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Underwater Touchpad Will Open Window Further Into the Dolphin Mind
Jun 2017
NEW YORK, June 13, 2017 — An underwater computer touchscreen, through which dolphins at the National Aquarium in Baltimore are able to interact, will be used to investigate dolphin intelligence and communication by providing the sea mammals with choice and control over a number of activities. The eight-foot touchscreen features specialized dolphin-friendly “apps” and a symbolic keyboard to provide the dolphins with opportunities to interact with the system. The animals’ touch is detected optically; to make the system safe for the dolphins, the touchscreen has been installed outside an underwater viewing window.

Interactive touchscreen for dolphin gamers, Rockefeller University.

The eight-foot underwater touchscreen features specialized dolphin-friendly “apps” and a symbolic keyboard to provide the dolphins — which are intelligent and highly social — with opportunities to interact with the system. Courtesy of the Marine Mammal Communication and Cognition Collaboration.

In addition to the touchscreen, the dolphins' habitat at the National Aquarium has been outfitted with equipment to record their behavior and vocalizations as they encounter and begin to use the technology.

“We want to monitor whether the dolphins integrate novel elements from touchpad interactions, such as acoustical signals, into their daily repertoire, to which end we have installed an array of underwater microphones and video cameras,” said Sean Woodward, a researcher at Rockefeller University.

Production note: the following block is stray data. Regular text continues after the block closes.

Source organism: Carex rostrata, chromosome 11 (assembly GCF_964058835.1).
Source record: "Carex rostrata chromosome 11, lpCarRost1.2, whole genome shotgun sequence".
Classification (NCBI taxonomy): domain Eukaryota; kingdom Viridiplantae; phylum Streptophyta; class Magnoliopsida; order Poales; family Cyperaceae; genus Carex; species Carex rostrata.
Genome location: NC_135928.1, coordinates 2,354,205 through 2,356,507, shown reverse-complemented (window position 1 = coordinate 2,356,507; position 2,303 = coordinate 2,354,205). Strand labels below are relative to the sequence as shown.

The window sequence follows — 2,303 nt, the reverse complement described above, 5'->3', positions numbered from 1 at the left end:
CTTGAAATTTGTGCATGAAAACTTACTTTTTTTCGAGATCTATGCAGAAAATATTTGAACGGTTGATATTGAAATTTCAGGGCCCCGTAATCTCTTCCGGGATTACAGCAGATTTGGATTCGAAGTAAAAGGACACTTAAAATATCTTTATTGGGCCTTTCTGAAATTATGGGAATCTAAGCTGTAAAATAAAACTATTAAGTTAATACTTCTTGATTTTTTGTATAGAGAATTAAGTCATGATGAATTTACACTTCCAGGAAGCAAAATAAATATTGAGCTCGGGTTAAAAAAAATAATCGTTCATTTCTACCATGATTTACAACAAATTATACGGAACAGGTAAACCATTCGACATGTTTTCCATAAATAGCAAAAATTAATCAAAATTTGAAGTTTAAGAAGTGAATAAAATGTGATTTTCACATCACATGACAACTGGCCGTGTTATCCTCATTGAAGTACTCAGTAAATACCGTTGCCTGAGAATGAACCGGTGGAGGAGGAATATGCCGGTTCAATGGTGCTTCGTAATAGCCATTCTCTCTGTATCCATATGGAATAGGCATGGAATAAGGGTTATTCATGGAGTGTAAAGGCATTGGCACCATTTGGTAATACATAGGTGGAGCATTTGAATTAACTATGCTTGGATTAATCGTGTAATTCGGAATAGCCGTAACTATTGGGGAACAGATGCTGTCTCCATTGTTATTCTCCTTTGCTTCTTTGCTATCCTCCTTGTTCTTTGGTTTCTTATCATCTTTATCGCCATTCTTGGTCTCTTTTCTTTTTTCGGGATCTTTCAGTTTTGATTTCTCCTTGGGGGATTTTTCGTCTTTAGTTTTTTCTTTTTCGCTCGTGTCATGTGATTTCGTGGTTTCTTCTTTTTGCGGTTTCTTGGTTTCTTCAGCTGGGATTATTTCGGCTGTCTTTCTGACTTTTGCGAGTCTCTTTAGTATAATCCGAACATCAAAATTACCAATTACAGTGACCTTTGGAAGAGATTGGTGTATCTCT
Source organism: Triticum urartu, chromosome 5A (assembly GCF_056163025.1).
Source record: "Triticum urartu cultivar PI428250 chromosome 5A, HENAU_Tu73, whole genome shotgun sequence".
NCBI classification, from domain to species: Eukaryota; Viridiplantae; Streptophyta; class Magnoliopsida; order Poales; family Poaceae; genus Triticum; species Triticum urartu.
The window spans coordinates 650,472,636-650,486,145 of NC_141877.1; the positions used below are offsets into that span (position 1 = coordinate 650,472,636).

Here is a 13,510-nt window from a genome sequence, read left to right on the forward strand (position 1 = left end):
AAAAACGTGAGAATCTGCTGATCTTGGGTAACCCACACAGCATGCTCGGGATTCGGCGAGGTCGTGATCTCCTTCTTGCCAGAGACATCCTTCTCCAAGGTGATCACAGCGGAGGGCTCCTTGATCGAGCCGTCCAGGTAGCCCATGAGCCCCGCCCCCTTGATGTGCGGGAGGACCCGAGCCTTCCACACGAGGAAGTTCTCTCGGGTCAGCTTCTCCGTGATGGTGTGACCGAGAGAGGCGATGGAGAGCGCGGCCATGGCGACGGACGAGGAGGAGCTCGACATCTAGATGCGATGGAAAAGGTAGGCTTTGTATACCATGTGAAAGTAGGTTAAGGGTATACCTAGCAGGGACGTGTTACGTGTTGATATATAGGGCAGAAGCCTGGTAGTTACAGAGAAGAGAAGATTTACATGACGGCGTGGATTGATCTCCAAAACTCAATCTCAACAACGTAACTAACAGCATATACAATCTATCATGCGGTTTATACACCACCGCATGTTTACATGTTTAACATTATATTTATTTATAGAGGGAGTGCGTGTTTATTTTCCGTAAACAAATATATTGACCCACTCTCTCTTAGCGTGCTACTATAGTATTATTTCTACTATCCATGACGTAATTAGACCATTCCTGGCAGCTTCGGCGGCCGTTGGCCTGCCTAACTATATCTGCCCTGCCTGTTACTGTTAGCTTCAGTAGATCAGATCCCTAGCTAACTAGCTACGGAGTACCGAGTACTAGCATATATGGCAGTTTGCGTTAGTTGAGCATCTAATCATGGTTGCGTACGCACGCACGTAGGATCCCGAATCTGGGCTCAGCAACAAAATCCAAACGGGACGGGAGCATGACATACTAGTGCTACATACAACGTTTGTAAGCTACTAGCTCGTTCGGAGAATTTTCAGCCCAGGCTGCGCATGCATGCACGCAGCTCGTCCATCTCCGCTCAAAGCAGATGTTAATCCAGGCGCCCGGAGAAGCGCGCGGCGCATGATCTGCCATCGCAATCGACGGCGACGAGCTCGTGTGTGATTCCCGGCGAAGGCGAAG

Researcher Ana Hocevar, who built the hardware and programmed its functionality, said that, “The interactive system was designed to engage the dolphins without requiring explicit training. It is an open system in which the dolphins’ use of the touchscreen will shape how the system evolves.”

The scientists have begun to introduce the dolphins to some of the system’s interactive apps, so the animals can explore on their own how touching the screen results in specific contingencies.

“Without any explicit training or encouragement from us, one of the younger dolphins, Foster, spontaneously showed immediate interest and expertise in playing a dolphin version of Whack-a-Mole, in which he tracks and touches moving fish on the touchscreen,” said Diana Reiss, a professor at Hunter College.

“Using methods from statistical physics to analyze dolphin communication will open the door to understand how other animals communicate, which could be a game-changer in understanding how even human language originated,” said Krastan Blagoev, the program director for the National Science Foundation's Physics of Living Systems program, which funded the research. “Projects like this not only enable science, but excite the next generation to think about science.”

The eight-foot underwater touchscreen provides the dolphins with opportunities to interact with the system. Courtest of the Marine Mammal Communication and Cognition Collaboration.

Research & TechnologyeducationAmericasimagingDisplaysopticscamerasenvironmentmarine mammal behaviordolphin behavior

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